Fathers, sons and detectives.(possible spoiler) One of the great anti-detective films of the 60s and 70s (such as THE SPIDER'S STRATEGEM, BLOW-UP, THE PARALLAX VIEW) in which the traditional, detached, problem-solving power of the detective is removed and he finds himself lost in a labyrinth.The detective here, Paul Regis, is so much the embodiment of reason that he is a professor of philosophy.He observes, analyses, seeks patterns in a bewildering maze - his genius results in the suicidal death of the wrongfully suspected hero. The film opens as a young sculptor, Charles Van Horn (Anthony Perkins), wakes up, hands bloodied, mind disoriented, thinking of ocean-deep life, in a hotel.He has no idea how he got there, and Chabrol visualises his disturbed mind with extreme tilted angles and harrowing electronic music. He calls the only person he knows in the area, an old lecturer of his, Paul Regis (Michel Piccoli), and asks him to visit his home, a vast provincial mansion presided over by his bulky, Americanised father Theo, played with a lovely mixture of melancholy and play by Orson Welles, and his pretty young wife, Helene (Marlene Jobert). Beneath the bourgeois facade, Paul finds an almost Gothic seething of adultery, power games, mad old ladies, blackmail, theft, Oedipal trauma. Charles and Helene have begun an illicit relationship, and are being blackmailed.Charles steals the money from Theo, and both parties enlist Paul to spy on the other.Paul finds his detachment, however, increasingly compromised, and in the climactic 'revelation' scene, all fingers point at him. This film is based on an Ellery Queen novel, exemplar of all that is lucid and simplistic about the detective genre, in which complex plotting is always framed in such a way as to be accessible to the reader, so he can have a go at playing detective himself.They follow the usual formulae: crime-investigation-solution, disruption-reassertion of order. Chabrol's film is Ellery Queen written by Borges.It subverts every tenet of the genre in a myriad of ways.Although the traditional crime film is deliberately artificial, it depends on a surface realism (plausible settings and outwardly recognisable characters) to succeed.Chabrol foregrounds his material's gleeful playfulness at every turn.The viewer is never allowed to lose himself in the plot, the elaborate, disruptive camera movements, the intrusion of decor into the plot, the wild playing with time and point of view, the 'amateurish', unrealistic acting and stilted dialogue, the wayward plotting all point up the artifice and unbelievability of the film, the sense of a godlike puppetmaster pulling strings.This sense is crucial to the story, when the narrative puppetmaster (Theo) is linked directly to the camera, i.e. the director (Theo's wife bears a remarkable resemblance to Chabrol's wife, Stephane Audran). This foregrounding of artifice reverberates throughout the film, which creates an opposition between creators (Theo, Charles) and interpreters (Paul).This is linked to the traditional crime story - someone 'creates' a crime that must be interpreted by the detective.This kind of pattern, however, suggests a social order in which reality can be known, ordered and controlled.Chabrol suggests that this is not the case. He shows the unknowability in many ways.The film is set in a rarefied space away from the 'real' world, which is also a fantasy set where Theo plays out his dreams of 20s grandeur.Much of the plot is related by characters whose reliability is seriously in doubt from the start.WONDER starts with Charles emerging from a dream, and the film never loses this sense of the oneiric.Scenes repeat themselves as characters are lost in a maze, literally so, with all the repeated corridors and stairs in the film, the profusion of mirrors and windows that reflect back or multiply meanings, the decor that constantly dwarfs the characters. WONDER is about play, but also quotes from a famous play, Oedipus Rex, which is among other things the first detective story.Charles sleeps with his mother, Helene, and tries to destroy his father.This founding human myth is countered by the father with Christian patterning (in a way that foreshadows SEVEN), both cancel each other out, one is left with neither catharsis nor redemption.But Oedipus was both detective and criminal, and so is Paul (Theo says he is guiltier than him).Images of sight and blindness pervade the film (linked in a very real way to the cinema), and the final 'revelation' is lit by a lamp half Atlas, half eye.But the detective is truly blind, trying like Holmes to fix patterns in the abyss, revealing that abyss as he fails to do so, carelessly costing lives.There is, ironically, no death, UNTIL the detective makes his judgement, rather than the other way round. The film is also a brilliant family saga, the country house a site for all manner of generational psychodramas (the paedophiliac implications of Theo's and Helene's marriage are chilling).But there are Oedipal struggles too, and the apparent artifice masks a very personal Chabrol film.His casting is very deliberate, with Welles playing a self-destructive KANE figure, playing God through kindness, Perkins invoking both PSYCHO (and the Hitch suggestions are both brilliantlymisleading (we're all looking at the mother!) and enriching (the 'innocent' wrongfully accused, the Catholic depths, the famed concept of transferring guilt), and the (Welles-directed) THE TRIAL, Piccoli (veteran of bourgeois bashers Bunuel and Godard, as well as a link, through LE MEPRIS, to Chabrol hero Lang). The film is remarkably perspicacious about class and money (the 'God' figure is a poor Frenchman who made his fortune in America) - and the country house is used in its double metaphor for both the state at large and the mind. Amid all the sterile, despairing , destructive, man-made constructs, Chabrol has never lost his beautiful sympathy with the French countryside.This is one of a series of stunning thrillers made by Chabrol in the late 60s/early 70s that blow apart the conservatism of the genre.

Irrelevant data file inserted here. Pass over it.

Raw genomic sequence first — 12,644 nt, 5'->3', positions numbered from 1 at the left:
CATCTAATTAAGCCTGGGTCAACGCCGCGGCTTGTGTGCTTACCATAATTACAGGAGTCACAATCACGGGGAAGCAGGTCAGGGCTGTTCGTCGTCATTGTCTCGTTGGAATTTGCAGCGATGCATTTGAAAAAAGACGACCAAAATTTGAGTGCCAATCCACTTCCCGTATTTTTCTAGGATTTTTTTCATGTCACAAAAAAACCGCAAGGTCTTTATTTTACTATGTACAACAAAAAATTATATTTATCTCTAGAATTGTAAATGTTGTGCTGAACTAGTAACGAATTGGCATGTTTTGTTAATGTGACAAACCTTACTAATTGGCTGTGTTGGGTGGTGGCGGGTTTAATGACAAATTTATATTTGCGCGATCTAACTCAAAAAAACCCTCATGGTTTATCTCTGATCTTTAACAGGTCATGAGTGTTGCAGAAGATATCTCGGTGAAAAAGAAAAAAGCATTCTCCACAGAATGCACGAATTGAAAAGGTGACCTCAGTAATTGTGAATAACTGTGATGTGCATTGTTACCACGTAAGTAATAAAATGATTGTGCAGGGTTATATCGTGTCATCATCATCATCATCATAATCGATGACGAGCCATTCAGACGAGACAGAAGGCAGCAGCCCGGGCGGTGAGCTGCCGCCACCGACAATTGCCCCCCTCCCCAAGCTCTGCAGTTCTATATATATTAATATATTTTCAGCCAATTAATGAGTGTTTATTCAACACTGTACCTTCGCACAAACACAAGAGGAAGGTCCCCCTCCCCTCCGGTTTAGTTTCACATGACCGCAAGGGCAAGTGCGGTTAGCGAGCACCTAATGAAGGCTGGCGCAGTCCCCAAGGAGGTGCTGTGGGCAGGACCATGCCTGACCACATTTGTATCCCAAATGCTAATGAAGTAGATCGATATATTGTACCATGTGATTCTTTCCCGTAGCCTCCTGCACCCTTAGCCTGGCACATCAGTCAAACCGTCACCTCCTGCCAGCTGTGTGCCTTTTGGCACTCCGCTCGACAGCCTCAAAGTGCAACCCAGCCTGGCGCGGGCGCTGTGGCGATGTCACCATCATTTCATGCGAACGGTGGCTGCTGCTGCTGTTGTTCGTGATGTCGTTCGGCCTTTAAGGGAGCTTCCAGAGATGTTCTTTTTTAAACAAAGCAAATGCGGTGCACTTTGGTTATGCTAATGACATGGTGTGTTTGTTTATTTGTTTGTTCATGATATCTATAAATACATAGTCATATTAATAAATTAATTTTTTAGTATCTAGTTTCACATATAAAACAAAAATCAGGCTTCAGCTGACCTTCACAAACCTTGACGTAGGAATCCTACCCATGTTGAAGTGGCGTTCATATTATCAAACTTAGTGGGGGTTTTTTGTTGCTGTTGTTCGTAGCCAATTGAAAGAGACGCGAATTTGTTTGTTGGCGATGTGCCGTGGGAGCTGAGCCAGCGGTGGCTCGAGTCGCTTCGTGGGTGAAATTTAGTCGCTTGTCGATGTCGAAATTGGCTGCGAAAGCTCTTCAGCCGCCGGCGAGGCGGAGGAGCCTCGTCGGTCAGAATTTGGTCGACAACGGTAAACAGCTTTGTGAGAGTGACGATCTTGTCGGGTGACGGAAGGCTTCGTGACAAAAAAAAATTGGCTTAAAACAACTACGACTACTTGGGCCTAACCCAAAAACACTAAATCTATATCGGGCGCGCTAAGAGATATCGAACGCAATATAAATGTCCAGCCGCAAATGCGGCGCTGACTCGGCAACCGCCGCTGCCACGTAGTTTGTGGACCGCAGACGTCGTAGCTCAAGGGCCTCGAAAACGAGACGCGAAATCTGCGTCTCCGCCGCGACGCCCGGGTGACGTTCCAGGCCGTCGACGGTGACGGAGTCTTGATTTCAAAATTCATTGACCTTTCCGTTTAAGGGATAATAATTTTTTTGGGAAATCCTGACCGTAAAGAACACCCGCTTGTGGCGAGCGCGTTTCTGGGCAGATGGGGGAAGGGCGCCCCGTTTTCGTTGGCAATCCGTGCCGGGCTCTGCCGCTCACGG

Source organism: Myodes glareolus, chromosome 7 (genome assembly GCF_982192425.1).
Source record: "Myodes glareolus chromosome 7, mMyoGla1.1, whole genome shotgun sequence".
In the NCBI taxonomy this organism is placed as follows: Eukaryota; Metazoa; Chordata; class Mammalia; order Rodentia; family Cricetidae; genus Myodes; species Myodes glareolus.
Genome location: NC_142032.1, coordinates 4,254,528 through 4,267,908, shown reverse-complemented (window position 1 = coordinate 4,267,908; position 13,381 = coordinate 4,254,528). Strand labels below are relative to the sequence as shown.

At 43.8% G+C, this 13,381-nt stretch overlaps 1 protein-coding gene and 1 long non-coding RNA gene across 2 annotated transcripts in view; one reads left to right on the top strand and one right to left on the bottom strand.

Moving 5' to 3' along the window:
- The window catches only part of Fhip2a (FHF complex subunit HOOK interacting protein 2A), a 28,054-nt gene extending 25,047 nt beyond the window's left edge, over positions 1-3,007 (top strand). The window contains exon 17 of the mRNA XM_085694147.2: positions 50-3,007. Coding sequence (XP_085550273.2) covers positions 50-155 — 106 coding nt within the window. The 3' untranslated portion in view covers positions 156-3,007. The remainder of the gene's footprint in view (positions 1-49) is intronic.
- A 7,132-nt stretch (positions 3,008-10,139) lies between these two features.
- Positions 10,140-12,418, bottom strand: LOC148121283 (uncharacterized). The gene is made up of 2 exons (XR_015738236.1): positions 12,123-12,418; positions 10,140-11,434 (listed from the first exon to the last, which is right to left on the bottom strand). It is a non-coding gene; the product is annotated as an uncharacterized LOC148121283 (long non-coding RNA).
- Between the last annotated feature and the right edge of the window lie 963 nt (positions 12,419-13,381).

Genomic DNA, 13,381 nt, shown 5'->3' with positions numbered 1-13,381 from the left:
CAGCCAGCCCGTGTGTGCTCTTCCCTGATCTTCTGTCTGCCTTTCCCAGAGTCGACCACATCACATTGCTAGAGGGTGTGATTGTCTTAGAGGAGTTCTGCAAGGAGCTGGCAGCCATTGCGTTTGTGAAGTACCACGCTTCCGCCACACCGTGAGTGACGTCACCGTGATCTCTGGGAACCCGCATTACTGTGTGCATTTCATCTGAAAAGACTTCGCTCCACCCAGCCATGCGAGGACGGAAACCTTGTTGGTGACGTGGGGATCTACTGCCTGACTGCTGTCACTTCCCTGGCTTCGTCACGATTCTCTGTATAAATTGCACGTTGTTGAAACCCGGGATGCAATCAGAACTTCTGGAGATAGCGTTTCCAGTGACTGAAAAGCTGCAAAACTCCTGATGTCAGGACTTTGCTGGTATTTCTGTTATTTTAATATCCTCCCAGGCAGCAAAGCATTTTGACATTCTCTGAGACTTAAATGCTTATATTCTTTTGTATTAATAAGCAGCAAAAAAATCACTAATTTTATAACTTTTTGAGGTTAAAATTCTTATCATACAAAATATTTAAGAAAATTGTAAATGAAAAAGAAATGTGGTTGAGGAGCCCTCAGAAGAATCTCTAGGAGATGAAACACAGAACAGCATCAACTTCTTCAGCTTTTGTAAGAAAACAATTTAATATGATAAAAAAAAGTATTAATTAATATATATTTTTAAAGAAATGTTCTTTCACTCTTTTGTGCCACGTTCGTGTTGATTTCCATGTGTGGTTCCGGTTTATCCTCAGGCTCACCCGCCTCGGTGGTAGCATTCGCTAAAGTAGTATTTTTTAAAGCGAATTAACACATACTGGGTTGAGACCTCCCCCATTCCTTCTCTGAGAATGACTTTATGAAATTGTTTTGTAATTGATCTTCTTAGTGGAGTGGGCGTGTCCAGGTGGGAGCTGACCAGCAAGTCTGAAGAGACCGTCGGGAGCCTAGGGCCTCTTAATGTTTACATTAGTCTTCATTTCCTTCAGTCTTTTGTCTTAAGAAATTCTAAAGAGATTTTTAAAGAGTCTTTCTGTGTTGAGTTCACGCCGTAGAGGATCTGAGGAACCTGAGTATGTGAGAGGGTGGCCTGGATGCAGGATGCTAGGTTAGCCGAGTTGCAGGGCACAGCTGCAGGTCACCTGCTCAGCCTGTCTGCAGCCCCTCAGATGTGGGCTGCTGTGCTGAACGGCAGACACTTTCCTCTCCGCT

poster for "Décade prodigieuse, La (Ten Days Wonder)"
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Décade prodigieuse, La (Ten Days Wonder) (1971) - Claude Chabrol
poster for "Décade prodigieuse, La (Ten Days Wonder)"
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Décade prodigieuse, La (Ten Days Wonder) (1971) - Claude Chabrol
poster for "Décade prodigieuse, La (Ten Days Wonder)"
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Décade prodigieuse, La (Ten Days Wonder) (1971) - Claude Chabrol